By WIN GRUENING
Alaskans deserve better than the way politics continues to undermine our response to Covid-19. The steady drumbeat of divisive rhetoric prevalent on social media and newspaper opinion pages is getting shrill. The message being sent, mostly by long-time public detractors of Gov. Mike Dunleavy, is that the governor hasn’t taken rising Covid-19 cases seriously enough.
These critics ignore the fact that Alaska’s death rate from Covid-19 continues to rank among the lowest in the country, and almost all our vulnerable elderly residents are vaccinated. Refusing to acknowledge these facts reinforces the suspicions many Alaskans have about the motives behind government mandates.
When the COVID-19 virus first became commonplace in early 2020, Gov. Dunleavy took unprecedented measures. In declaring a disaster, he allowed state government to suspend laws and regulations, mandate testing, and restrict how we go about our business and daily lives.
The goal of these measures, designed to be short term, was clear and simple: Alaskans needed to buy time for our healthcare resources to meet this unique health threat, and to “bend the curve” of infections so that our safety net was not overwhelmed. While major disaster declarations have historically been issued statewide for a variety of natural disasters, they have been used only sparingly in a public health context.
Alaskans enjoy very strong individual constitutional rights, with greater personal liberties than provided in the United States Constitution. To curtail Alaskans’ rights, even slightly, risks executive power over-reach and erodes public trust in government.
We’ve all seen how carelessly crafted policies subjected citizens to whipsawing lockdowns and mandates that drove thousands of people into unemployment. Businesses were ruined and a mental health emergency ensued in our school-aged population.
Ironically, in 2020, the most ardent promoters of Covid-19 mandates looked the other way while unmasked protests across the country morphed into ugly riots, replete with looting, assaults, and death. Apparently, they believed health and safety threats only exist when traveling, shopping, or attending school or church – not during mass demonstrations.
Thankfully, Alaska’s protests were peaceful, but those demonstrations fueled the contention that some government leaders were more interested in political messaging than public health. After all, we were told that the racism being protested was a more severe threat to the public health than the global COVID pandemic.
Which brings us to the present. Undeniably, some hospitals statewide are struggling. Rising hospitalizations have caused reduced medical service levels in some communities. However, hospital administrators publicly admit this is due to a combination of factors. Staffing shortages, particularly, have contributed to hospital capacity issues.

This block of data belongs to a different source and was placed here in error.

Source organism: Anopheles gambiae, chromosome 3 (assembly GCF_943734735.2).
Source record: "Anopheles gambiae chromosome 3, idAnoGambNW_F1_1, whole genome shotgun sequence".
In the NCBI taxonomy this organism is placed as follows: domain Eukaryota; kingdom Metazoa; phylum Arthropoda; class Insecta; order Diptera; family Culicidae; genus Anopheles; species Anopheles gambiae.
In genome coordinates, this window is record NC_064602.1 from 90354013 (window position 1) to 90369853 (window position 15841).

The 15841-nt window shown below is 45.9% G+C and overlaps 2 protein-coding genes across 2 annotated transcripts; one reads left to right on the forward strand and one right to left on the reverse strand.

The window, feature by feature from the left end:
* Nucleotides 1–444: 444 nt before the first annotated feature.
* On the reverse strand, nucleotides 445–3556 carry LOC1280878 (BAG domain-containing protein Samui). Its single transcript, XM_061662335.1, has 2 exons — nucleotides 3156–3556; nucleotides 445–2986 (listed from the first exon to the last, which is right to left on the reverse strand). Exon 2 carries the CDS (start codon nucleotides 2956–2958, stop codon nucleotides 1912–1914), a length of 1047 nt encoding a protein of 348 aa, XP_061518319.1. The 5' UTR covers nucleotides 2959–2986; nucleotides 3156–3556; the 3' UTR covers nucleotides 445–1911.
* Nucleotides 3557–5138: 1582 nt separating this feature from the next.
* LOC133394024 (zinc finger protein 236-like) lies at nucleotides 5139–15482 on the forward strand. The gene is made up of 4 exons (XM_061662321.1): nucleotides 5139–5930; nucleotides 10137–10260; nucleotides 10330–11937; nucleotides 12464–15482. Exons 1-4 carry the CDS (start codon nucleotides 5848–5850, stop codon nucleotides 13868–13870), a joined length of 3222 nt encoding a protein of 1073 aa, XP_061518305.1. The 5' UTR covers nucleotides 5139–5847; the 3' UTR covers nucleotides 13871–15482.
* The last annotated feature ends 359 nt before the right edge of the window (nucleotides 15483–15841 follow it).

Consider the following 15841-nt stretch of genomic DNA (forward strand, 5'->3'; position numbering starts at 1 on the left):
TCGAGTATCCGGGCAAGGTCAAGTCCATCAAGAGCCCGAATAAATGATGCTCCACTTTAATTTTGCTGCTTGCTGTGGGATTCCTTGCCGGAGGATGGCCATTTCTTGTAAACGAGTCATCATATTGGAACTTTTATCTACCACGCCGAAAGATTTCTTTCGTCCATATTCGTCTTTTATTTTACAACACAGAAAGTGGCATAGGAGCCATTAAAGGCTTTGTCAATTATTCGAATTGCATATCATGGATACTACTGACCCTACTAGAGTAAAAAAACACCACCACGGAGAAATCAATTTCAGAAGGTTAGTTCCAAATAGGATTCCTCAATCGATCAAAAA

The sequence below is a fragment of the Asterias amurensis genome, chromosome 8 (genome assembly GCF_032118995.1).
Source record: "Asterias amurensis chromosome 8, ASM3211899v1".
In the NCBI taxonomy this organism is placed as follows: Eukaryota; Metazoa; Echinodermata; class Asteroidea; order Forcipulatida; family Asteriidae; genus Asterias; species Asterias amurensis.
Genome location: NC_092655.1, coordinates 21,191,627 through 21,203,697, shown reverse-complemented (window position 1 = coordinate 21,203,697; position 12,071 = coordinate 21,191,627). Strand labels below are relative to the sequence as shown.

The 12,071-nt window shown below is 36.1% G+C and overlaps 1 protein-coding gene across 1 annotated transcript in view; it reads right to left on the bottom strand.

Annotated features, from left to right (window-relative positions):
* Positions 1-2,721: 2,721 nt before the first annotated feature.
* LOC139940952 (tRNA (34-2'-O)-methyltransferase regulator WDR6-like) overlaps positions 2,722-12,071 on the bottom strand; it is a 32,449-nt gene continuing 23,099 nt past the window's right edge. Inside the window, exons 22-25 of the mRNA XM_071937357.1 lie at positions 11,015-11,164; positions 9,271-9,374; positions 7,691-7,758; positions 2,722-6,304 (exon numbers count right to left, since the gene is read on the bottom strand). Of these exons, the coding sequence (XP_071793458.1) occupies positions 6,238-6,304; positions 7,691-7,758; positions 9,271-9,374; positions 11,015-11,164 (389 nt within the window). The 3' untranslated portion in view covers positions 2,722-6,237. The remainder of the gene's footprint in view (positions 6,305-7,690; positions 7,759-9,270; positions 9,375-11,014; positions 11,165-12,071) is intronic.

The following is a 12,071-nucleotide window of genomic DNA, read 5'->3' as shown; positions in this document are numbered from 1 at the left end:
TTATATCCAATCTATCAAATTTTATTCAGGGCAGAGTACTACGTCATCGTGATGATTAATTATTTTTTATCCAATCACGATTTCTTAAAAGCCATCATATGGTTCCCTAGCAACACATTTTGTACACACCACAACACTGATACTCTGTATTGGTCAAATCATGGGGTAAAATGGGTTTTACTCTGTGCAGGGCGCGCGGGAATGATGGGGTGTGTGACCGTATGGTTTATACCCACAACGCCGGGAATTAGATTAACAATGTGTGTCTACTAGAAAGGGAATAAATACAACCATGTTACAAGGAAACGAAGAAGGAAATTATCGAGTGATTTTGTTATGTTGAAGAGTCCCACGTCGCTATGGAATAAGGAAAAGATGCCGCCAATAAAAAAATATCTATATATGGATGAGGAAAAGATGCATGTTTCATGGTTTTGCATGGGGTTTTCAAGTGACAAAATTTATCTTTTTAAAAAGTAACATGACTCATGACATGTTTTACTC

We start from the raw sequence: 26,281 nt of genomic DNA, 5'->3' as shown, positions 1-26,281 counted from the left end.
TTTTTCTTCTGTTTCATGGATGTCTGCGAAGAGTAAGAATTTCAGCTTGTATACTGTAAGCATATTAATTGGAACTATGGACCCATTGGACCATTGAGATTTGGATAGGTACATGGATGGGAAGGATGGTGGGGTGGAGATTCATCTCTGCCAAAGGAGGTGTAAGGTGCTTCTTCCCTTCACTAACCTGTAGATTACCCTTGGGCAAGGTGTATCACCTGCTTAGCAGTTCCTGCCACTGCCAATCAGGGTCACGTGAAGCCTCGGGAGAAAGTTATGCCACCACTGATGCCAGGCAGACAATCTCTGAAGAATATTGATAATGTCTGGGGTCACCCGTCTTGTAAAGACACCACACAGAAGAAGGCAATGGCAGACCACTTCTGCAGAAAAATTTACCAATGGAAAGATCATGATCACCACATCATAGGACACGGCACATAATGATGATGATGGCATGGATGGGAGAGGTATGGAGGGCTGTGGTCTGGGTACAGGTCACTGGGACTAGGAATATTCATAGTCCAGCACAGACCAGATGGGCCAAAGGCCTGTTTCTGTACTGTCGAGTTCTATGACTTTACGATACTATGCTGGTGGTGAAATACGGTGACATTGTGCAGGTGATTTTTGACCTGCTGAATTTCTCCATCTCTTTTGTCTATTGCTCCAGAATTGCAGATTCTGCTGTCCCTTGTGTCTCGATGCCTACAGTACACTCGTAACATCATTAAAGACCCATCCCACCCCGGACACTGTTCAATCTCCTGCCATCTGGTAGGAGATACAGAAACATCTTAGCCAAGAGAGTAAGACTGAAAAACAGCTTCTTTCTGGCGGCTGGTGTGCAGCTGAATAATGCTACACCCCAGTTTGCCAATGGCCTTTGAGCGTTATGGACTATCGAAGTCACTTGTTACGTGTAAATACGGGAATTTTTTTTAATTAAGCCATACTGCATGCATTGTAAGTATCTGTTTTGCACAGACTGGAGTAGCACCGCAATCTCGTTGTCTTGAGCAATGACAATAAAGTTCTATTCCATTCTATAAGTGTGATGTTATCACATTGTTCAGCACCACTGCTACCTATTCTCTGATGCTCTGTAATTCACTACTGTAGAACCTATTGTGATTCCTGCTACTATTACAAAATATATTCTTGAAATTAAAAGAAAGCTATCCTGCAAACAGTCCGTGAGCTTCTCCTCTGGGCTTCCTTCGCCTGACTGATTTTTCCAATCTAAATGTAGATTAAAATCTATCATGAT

The rush to impose vaccine mandates in hospitals may make the problem worse, not solve it. Some healthcare workers may choose to resign or be fired rather than be forced to be vaccinated. Resignations in healthcare facilities around the country where vaccine mandates have been put in place are already taking a toll.
Furthermore, overly cautious or conflicting pandemic mandates tend to cause confusion. Requiring vaccinated, masked individuals to socially distance, for instance, sends a subtle message that either the vaccine or wearing masks is ineffective.
It appears that the goal of mandate proponents is zero risk, which is neither possible nor expected anywhere else in our society. Tens of thousands of people die in car accidents each year. But no one is proposing that we reduce speed limits or further curtail when and how vehicles can be driven. Society has deemed driving to have acceptable risks. Why shut down our economy for risks that are significantly less (than driving) for most Alaskans?
Yes, Alaska is facing a challenge. But it’s a challenge that must be met with the correct tools – not State or Federal mandates and disaster declarations.
If the issue is hospital staffing, then increase recruiting, cut the red tape, and get workers employed faster. If people can receive healthcare at home through telemedicine, let’s change the law to allow it. The Governor put proposals in front of lawmakers addressing both of these issues.
In Alaska, the growing use of monoclonal antibody therapy coupled with one of the most accessible vaccination programs in the entire country will also serve to reduce the pressure on hospitalizations.
And for those whose patience is wearing thin with the unvaccinated, there seems to be little recognition that we are edging ever closer to “herd immunity.”
Actual Covid cases, according to health officials, are probably a minimum of two to three times what is being reported and confirmed through testing. Alaska’s total confirmed cases, which were around 46,000 at the beginning of 2021, have since doubled. The vast majority of these were unvaccinated individuals meaning that it’s likely that over 100,000 Alaskans have acquired a natural level of immunity in addition to those that were vaccinated during the same period.
We can take our current health challenge seriously without resorting to exaggeration or demonizing people. With viable alternatives on the table, there’s no good reason why Governor Dunleavy’s measures haven’t been adopted.
Unless the concern over Covid-19 is more about politics than common sense.
After retiring as the senior vice president in charge of business banking for Key Bank in Alaska, Win Gruening began writing op-eds for local and statewide media. He was born and raised in Juneau and graduated from the U.S. Air Force Academy in 1970. He is involved in various local and statewide organizations and currently serves on the board of the Alaska Policy Forum.